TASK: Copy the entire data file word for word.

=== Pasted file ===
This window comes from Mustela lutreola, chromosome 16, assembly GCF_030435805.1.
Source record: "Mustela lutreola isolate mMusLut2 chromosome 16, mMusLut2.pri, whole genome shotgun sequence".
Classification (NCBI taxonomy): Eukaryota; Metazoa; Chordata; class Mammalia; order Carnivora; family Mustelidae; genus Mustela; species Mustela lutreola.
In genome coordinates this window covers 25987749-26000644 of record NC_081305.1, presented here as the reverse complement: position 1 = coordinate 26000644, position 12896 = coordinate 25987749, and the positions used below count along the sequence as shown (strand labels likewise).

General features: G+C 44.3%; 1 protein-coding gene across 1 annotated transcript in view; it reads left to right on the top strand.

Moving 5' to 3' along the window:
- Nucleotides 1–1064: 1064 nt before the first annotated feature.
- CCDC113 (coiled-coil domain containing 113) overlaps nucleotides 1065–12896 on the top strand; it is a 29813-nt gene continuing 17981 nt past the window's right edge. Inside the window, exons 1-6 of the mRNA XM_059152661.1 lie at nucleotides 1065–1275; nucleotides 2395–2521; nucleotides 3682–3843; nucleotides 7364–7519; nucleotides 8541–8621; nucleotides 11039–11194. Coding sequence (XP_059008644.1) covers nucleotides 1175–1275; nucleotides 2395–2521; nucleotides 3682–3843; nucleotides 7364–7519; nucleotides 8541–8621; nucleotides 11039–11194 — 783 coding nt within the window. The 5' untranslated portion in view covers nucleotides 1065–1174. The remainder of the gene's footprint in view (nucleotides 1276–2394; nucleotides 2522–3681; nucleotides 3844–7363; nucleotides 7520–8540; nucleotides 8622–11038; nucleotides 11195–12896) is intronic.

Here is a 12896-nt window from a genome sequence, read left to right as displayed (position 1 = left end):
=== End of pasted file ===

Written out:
This window comes from Mustela lutreola, chromosome 16, assembly GCF_030435805.1.
Source record: "Mustela lutreola isolate mMusLut2 chromosome 16, mMusLut2.pri, whole genome shotgun sequence".
Classification (NCBI taxonomy): Eukaryota; Metazoa; Chordata; class Mammalia; order Carnivora; family Mustelidae; genus Mustela; species Mustela lutreola.
In genome coordinates this window covers 25987749-26000644 of record NC_081305.1, presented here as the reverse complement: position 1 = coordinate 26000644, position 12896 = coordinate 25987749, and the positions used below count along the sequence as shown (strand labels likewise).

General features: G+C 44.3%; 1 protein-coding gene across 1 annotated transcript in view; it reads left to right on the top strand.

Moving 5' to 3' along the window:
- Nucleotides 1–1064: 1064 nt before the first annotated feature.
- CCDC113 (coiled-coil domain containing 113) overlaps nucleotides 1065–12896 on the top strand; it is a 29813-nt gene continuing 17981 nt past the window's right edge. Inside the window, exons 1-6 of the mRNA XM_059152661.1 lie at nucleotides 1065–1275; nucleotides 2395–2521; nucleotides 3682–3843; nucleotides 7364–7519; nucleotides 8541–8621; nucleotides 11039–11194. Coding sequence (XP_059008644.1) covers nucleotides 1175–1275; nucleotides 2395–2521; nucleotides 3682–3843; nucleotides 7364–7519; nucleotides 8541–8621; nucleotides 11039–11194 — 783 coding nt within the window. The 5' untranslated portion in view covers nucleotides 1065–1174. The remainder of the gene's footprint in view (nucleotides 1276–2394; nucleotides 2522–3681; nucleotides 3844–7363; nucleotides 7520–8540; nucleotides 8622–11038; nucleotides 11195–12896) is intronic.

Here is a 12896-nt window from a genome sequence, read left to right as displayed (position 1 = left end):